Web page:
How Low Can the Fed Go? - The American Spectator | USA News and Politics
How Low Can the Fed Go?

The Federal Reserve Bank of New York injected $100 billion in repurchase agreements (repos) on Tuesday. Financial institutions undersubscribed on the $65 billion in overnight repos offered and oversubscribed on the $35 billion in the longer-term repos offered.

The continued intervention in the repo market, which began in September after a decade of the Fed leaving this market to, well, the market, occurs as the Fed initiated an aggressive campaign of purchasing Treasury bills and other securities. The Fed refuses to call this quantitative easing, instead characterizing the change in course as “technical measures” that do not amount to “a change in the stance of monetary policy.”

These unconventional interpositions come at a time when economists advocate weirder, wilder involvement from the Federal Reserve that finds no precedent, at least within this country. If quantitative easing and the Federal Reserve becoming the primary lender to banks strikes as the Fed manipulating the market, then the Fed pushing interest rates down into uncharted fathoms certainly comes across as the management of elites subverting the democracy of the free market.

San Francisco Federal Reserve economist Jens Christensen published an article last week advancing the idea of the Federal Reserve establishing a negative interest rate.

“Under normal circumstances, nominal interest rates cannot fall below zero,” Christensen concedes. “The primary reason for this lower bound on nominal interest rates is that investors can choose to hold physical currency as a store of value rather than earn less than zero interest. However, in practice, the effective lower bound on nominal interest rates is somewhere below zero given the costs of transporting, storing, and insuring large quantities of cash and the risk of losing it to theft or fire.”

Presumably, options exist beyond losing money by investing in government bonds or losing money under the mattress to thieves and arson. Why anyone would invest to lose money never quite receives an explanation from Christensen.

He cites the examples of central banks in Denmark, Switzerland, Japan, Sweden, and France, which all, within the last decade, reduced rates below zero. Tellingly, the rates remain there several years into the experiment and Japan, Sweden, Denmark, Switzerland, and France all register growth rates below 1 percent. The article does not mention this last fact let alone ponder the relationship of the former to the latter. Their example, Christensen notes, “suggests that mildly negative U.S. policy rates from 2009 to 2011 could have supported higher economic growth and eventually pushed up inflation closer to the Federal Reserve’s target.” But the anemic growth of the countries cited does not suggest this. It rebuts it.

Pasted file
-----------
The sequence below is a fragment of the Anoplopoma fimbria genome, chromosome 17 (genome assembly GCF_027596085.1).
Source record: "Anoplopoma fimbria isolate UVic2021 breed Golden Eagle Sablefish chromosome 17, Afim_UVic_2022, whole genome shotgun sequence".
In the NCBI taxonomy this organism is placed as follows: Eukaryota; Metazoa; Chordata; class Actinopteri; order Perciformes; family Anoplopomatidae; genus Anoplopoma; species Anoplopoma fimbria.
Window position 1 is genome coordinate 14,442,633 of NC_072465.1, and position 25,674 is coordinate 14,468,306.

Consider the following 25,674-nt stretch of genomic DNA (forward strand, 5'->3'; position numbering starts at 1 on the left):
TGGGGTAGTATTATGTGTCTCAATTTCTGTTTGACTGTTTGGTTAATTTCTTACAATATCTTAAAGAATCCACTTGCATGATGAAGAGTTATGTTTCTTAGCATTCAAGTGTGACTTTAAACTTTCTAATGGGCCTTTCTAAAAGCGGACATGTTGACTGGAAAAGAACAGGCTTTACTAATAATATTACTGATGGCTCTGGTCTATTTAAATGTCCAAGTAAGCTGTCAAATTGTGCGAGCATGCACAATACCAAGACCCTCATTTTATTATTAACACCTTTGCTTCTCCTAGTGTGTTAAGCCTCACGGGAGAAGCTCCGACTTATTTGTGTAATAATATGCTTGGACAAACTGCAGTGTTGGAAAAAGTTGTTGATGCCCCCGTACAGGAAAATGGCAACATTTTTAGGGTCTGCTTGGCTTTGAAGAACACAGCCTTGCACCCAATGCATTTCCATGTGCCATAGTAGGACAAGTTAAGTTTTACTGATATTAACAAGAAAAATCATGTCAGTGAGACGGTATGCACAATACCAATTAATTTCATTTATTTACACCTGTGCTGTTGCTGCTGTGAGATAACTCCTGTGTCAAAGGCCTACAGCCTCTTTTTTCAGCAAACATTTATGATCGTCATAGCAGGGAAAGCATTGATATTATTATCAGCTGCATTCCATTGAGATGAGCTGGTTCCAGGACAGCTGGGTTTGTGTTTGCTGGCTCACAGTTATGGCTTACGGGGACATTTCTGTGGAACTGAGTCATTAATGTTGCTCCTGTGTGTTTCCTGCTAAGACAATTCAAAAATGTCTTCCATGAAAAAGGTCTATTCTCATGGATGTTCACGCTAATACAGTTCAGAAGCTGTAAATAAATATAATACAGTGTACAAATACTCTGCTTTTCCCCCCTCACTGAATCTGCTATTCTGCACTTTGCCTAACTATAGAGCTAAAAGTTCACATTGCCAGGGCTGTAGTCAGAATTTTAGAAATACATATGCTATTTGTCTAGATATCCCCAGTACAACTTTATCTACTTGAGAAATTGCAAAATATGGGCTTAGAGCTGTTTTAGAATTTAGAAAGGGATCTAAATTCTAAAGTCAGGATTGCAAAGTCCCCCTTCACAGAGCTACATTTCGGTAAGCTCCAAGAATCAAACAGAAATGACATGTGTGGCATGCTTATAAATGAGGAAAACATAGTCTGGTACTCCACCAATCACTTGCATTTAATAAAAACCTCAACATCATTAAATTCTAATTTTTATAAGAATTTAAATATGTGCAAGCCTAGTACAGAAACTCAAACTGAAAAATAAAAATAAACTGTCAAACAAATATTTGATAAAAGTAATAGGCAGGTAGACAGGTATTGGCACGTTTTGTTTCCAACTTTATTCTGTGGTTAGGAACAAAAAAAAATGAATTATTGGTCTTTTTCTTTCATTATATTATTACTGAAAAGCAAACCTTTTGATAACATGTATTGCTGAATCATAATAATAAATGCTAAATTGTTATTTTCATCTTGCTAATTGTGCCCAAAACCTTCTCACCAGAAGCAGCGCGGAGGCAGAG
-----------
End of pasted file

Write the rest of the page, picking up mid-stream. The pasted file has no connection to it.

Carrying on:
Nor does the article’s limited space allow for consideration of the dramatic differences in the deficits of the five countries examined (low deficits to surpluses), on the one hand, to the deficit of the United States (extraordinarily high), on the other — or how a nation running a large deficit could finance it as it promises its creditors a negative return on investment.

“With short- and medium-term interest rates near historical lows in many developed countries,” the Fed economist writes, “central banks’ latitude to provide adequate monetary stimulus during a future economic downturn has been severely curtailed. In this environment, negative interest rates may be a useful option.”

One powerful figure who agrees? The president.

“The Federal Reserve should get our interest rates down to ZERO, or less, and we should then start to refinance our debt,” Donald Trump tweeted in September. “INTEREST COST COULD BE BROUGHT WAY DOWN, while at the same time substantially lengthening the term. We have the great currency, power, and balance sheet.

“The USA should always be paying the … lowest rate. No Inflation! It is only the naïveté of Jay Powell and the Federal Reserve that doesn’t allow us to do what other countries are already doing. A once in a lifetime opportunity that we are missing because of ‘Boneheads.’ ”

While Trump may regard the Federal Reserve as a bunch of “boneheads,” at least one of their eggheads seconds his notion.

“Central banks that have yet to introduce negative rates may take some comfort from this evidence as there appears to be room below zero for additional economic stimulus,” Chirstensen maintains. And when less than zero does not achieve what it intended, what gimmicks then exist, and where do rates then go? There is no bottom limit to the depths to which some people willingly sink.

Hunt Lawrence is a New York-based investor. Daniel Flynn is the author of six books.

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